As you are aware, Shodokan aikido has a competitive form. With this form we practice a number of timing including initiating an attack. Of course the competitive form is still developing and will hopefully progress to a form where it ‘looks and smells and walks like’ aikido for others. At present is it still a beastly difficult process to learn, unless you are studying in a Japanese university and young – I am 59 – so have to be a lot more careful. Much of the difficulty with the randori and competitive randori form is that a person trained in Aikido is reluctant to attack because their opponent, being similarly trained, is familiar with ‘simultaneous attack’ and is just waiting and hoping for such an attack. So the rubber/foam tanto was introduced to get attacks happening more often and to try to reduce the wrestling, judo like, that often takes place. Once in a wrestling like grip, finding kuzushi is almost impossible, and muscle often wins or exhausts both opponents.

    I raise this area, and paint this small picture because of the training preparation for the competition, which is a lot of fun. The training plays with who and how and where the attacks are initiated, it plays with the timing around irimi, entering, and we have a number of these which are roughly similar to sen sen no sen, sen no sen and go no sen. We practice drills and then in a light-form of randori with increasing levels of resistance. Your discussion on timing is very relevant in such training and preparation.

    An amusing anecdote, a least to me, was the recent international competition on the Gold Coast in Australia. The first round, first bout was myself, a very out of form 59 year old, against a very in form chap from Britain, so young he becomes that age where old people can no longer tell – probably around 30. Fit, trim, confident. We begin, he has the tanto, I am assessing how to do tai sabaki, next thing I know is his hand and the tanto is on my chest. Perfect thrust. At that moment he had won – I knew my fitness level was below his, I knew my skill as below his, I knew my speed, most of all my speed, was too slow. It was light fighting the Flash! He accumulated enough points to make both rounds shorter and my ignominy was over in about half the time. He became the winner of the competition, and world champion for individual randori – the other opponents were of sterner stuff than I. In this situation go no sen was impossible, sen no sen almost impossible. Sensen no sen was all the chance I had and I tried a few times and at least made him breath harder for a few minutes.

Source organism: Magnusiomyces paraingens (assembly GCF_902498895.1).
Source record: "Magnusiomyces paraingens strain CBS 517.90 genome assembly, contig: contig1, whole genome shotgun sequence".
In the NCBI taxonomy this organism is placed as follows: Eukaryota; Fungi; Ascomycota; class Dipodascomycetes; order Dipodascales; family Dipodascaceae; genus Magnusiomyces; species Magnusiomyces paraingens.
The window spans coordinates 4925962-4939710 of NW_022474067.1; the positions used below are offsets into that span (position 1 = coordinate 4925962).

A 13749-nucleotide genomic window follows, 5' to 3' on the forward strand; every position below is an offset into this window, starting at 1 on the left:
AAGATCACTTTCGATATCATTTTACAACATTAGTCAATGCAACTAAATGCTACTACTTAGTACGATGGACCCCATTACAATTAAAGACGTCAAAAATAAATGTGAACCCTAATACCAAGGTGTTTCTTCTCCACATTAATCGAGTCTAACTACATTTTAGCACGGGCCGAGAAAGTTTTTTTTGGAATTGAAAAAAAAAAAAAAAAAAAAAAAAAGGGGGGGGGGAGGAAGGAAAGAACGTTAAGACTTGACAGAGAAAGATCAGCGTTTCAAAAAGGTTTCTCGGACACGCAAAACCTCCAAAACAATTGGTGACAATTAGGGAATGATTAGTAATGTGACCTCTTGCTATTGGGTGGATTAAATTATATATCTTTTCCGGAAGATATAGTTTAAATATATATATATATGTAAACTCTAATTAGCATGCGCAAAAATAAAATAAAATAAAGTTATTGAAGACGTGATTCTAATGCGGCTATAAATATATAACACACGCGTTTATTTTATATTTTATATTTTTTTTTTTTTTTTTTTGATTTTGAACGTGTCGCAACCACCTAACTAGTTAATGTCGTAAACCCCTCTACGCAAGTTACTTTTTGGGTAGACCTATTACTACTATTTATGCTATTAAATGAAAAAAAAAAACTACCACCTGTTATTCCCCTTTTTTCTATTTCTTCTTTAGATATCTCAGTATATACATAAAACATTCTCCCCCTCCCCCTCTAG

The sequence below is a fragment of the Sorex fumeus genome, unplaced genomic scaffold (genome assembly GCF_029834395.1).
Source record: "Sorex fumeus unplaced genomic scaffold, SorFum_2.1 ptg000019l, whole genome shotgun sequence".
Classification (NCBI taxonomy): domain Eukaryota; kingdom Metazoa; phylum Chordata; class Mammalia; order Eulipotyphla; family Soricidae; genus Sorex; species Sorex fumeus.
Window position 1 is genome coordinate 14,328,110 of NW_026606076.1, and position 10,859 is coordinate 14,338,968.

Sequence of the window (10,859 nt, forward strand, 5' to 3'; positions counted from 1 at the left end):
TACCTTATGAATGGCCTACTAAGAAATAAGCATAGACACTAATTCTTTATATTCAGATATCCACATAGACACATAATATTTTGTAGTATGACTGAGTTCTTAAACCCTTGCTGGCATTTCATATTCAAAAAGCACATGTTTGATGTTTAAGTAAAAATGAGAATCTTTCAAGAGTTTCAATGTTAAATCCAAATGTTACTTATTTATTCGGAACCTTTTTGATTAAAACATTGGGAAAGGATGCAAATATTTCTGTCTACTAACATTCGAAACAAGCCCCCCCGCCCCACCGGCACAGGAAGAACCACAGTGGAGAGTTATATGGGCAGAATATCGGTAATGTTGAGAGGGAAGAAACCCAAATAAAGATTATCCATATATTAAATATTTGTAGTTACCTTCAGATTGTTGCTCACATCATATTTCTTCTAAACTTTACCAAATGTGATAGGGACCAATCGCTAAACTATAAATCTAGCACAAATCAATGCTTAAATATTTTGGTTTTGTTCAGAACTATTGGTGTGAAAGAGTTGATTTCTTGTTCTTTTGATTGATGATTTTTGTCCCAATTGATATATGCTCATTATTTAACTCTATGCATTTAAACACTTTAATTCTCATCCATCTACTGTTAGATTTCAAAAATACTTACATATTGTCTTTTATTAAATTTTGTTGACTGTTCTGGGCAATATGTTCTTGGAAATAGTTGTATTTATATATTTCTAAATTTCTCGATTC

Thanks you for your provocative posts.

    Cheers from Australia

    Peter Howie

  • Just completed my 31st annual law enforcement re-certification training.
    The instructor, an old time cop with no martial arts background began the class stating “what has kept me safe all these years was remembering that – action is always faster than re-action.” Thank you for keeping Stan’s keen insights and provocative reminders fresh and alive.

  • Very nice article. Unless many people would disagree, this is the true. If someone wants to use Aikido in the real world, this facts should be taken into account.

    Aikido is loosing the interest, at least in my country, because many people in public events show things we got to agree are fake, like weak and slowly attacks followed by fake reactions to the techniques.

    Cheers from Brazil.